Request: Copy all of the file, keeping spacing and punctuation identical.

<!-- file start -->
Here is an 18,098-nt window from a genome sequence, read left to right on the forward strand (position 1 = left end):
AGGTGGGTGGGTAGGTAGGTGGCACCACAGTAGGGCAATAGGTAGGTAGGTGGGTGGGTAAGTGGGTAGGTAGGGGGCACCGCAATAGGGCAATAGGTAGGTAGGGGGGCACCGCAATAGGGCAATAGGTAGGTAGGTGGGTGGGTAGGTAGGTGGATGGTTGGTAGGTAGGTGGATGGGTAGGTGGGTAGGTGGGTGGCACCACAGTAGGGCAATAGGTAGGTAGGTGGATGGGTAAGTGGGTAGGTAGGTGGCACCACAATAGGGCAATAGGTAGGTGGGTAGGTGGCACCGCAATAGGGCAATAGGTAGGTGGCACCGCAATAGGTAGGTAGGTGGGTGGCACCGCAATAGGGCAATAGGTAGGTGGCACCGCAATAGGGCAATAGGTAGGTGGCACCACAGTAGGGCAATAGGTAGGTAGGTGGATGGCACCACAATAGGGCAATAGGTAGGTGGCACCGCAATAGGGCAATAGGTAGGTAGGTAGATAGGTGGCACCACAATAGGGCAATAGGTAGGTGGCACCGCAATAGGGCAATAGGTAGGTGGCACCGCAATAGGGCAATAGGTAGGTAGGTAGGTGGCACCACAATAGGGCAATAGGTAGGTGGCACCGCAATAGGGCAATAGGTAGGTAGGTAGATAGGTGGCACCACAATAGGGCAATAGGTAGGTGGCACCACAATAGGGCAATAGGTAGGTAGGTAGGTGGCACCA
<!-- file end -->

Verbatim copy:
Here is an 18,098-nt window from a genome sequence, read left to right on the forward strand (position 1 = left end):
AGGTGGGTGGGTAGGTAGGTGGCACCACAGTAGGGCAATAGGTAGGTAGGTGGGTGGGTAAGTGGGTAGGTAGGGGGCACCGCAATAGGGCAATAGGTAGGTAGGGGGGCACCGCAATAGGGCAATAGGTAGGTAGGTGGGTGGGTAGGTAGGTGGATGGTTGGTAGGTAGGTGGATGGGTAGGTGGGTAGGTGGGTGGCACCACAGTAGGGCAATAGGTAGGTAGGTGGATGGGTAAGTGGGTAGGTAGGTGGCACCACAATAGGGCAATAGGTAGGTGGGTAGGTGGCACCGCAATAGGGCAATAGGTAGGTGGCACCGCAATAGGTAGGTAGGTGGGTGGCACCGCAATAGGGCAATAGGTAGGTGGCACCGCAATAGGGCAATAGGTAGGTGGCACCACAGTAGGGCAATAGGTAGGTAGGTGGATGGCACCACAATAGGGCAATAGGTAGGTGGCACCGCAATAGGGCAATAGGTAGGTAGGTAGATAGGTGGCACCACAATAGGGCAATAGGTAGGTGGCACCGCAATAGGGCAATAGGTAGGTGGCACCGCAATAGGGCAATAGGTAGGTAGGTAGGTGGCACCACAATAGGGCAATAGGTAGGTGGCACCGCAATAGGGCAATAGGTAGGTAGGTAGATAGGTGGCACCACAATAGGGCAATAGGTAGGTGGCACCACAATAGGGCAATAGGTAGGTAGGTAGGTGGCACCA